Let Us Play! The Rise of User-Generated Game Media

I like play­ing games.1 I also like watch­ing friends play games I know and love, some­times with me, some­times not. I also, it seems, like watch­ing com­plete strangers play games I may or may not know inti­mate­ly while hav­ing all sorts of wacky adven­tures and fun times.

The Let’s Play for­mu­la owes its exis­tence to YouTube, a most fer­tile field of online con­tent cre­ation. With its ease of upload­ing and lim­it­less poten­tial for fame, YouTube’s open nature facil­i­tates the cre­ation and devel­op­ment of an infi­nite num­ber of enter­tain­ment for­mu­lae. Naturally, of course, some of those forms involve video games, and it is the Let’s Play for­mat that has been mak­ing notable head­way recent­ly. Along with Let’s Plays, YouTube has encour­aged the growth of such performance-based media as speed runs, reviews, and machin­i­ma (More on those in a minute).

The for­mu­la for a Let’s Play itself is fair­ly sim­ple: A video game, a cam­era (or anoth­er sort of record­ing device), a play­er, and a per­son­al­i­ty. Mash ‘em all togeth­er, put the result­ing prod­uct on YouTube, and you’ve got a part of an Internet sen­sa­tion!

Fellow trav­el­er Ben Milton has before med­i­tat­ed on the rise of the medi­um of Let’s Plays, spec­u­lat­ing that, at the very least, we’ve got a bur­geon­ing art form on our hands. Ben the­o­rizes that a game is not a game until the play­er expe­ri­ences it, but mere­ly a poten­tial expe­ri­ence. By play­ing through the game, the player’s expe­ri­ence of the game is real­ized, and the game as a work is “com­plet­ed.” If a game is incom­plete until the play­er com­pletes it, then the Let’s Play move­ment, so Milton holds, is a crys­tal­liza­tion of the art inher­ent with­in the game, much as a sculp­tor reveals the stat­ue that was all the while buried with­in a mere block of mar­ble.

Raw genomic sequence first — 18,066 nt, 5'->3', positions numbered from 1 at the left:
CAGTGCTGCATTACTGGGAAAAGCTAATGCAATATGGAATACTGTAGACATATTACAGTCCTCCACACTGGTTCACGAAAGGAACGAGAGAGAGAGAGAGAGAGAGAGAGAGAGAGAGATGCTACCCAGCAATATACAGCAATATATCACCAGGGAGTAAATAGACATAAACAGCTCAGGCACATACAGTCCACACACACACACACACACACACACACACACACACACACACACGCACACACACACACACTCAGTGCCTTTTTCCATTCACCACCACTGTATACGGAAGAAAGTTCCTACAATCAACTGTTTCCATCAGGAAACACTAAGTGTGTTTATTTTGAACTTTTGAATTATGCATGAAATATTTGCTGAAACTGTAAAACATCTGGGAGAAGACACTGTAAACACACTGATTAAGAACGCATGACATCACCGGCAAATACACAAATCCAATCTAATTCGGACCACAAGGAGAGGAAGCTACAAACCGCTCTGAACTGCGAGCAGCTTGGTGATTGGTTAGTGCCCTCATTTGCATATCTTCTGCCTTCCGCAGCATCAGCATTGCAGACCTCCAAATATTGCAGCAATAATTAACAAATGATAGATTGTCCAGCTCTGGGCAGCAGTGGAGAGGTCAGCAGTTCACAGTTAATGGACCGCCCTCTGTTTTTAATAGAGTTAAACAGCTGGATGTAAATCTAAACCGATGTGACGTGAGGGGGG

I like the idea of gaming-as-exhibition-as-art. If the enter­tain­er is par­tic­u­lar­ly cre­ative (say, gift­ed in improv or ani­mation), the final prod­uct is all the more excel­lent, much as the con­flu­ence of a beau­ti­ful piece of music played upon a mas­ter­piece of a vio­lin in the hands of a vir­tu­oso soars to artis­tic heights greater than the sum of its parts.

Currently, a few such for­mu­lae have risen to promi­nence. These for­mu­lae, speed runs, reviews, machin­i­ma and Let’s Plays, all arise from the point where prod­uct meets play­er. These videos, these cre­ations, are not the games them­selves – indeed, their exis­tence is derived entire­ly from games – but can be just as enter­tain­ing or oth­er­wise edi­fy­ing, if not more so, than play­ing the game itself. Speed runs are by their very def­i­n­i­tion a per­fect exe­cu­tion of the game in ques­tion. This in itself is a thing of beau­ty, and by virtue of its excel­lence is art. Reviews gen­er­al­ly are just that, but are real­ly engag­ing only if the review­er adopts some sort of char­ac­ter (like the Angry Video Game Nerd). The art of the review, then, is in the per­for­mance of the review­er rather than the review itself. Machinima is per­haps the most artis­tic user-generated medi­um, and its impact on gam­ing is by far the most pro­found. The folks at Rooster Teeth, cre­ators of the still-going series Red vs. Blue, have fre­quent­ly col­lab­o­rat­ed with Bungie Studios, and later Microsoft, on the Halo series, and their con­tri­bu­tions can be seen even today.

But what’s so spe­cial about a per­son sit­ting down and play­ing the game? Let’s Plays don’t show you the opti­mal strat­e­gy for beat­ing the game the Best Possible Way (like speed runs), nor do they nec­es­sar­i­ly go into great depth on all the game’s attrib­ut­es (as reviews), nor even do they cre­ate movies or sto­ries out of the game (like machin­i­ma). So then what could pos­si­bly be the edi­fi­ca­tion derived from sit­ting at a screen and watch­ing some­one sit­ting at a screen and watch­ing a game that we our­selves are not play­ing?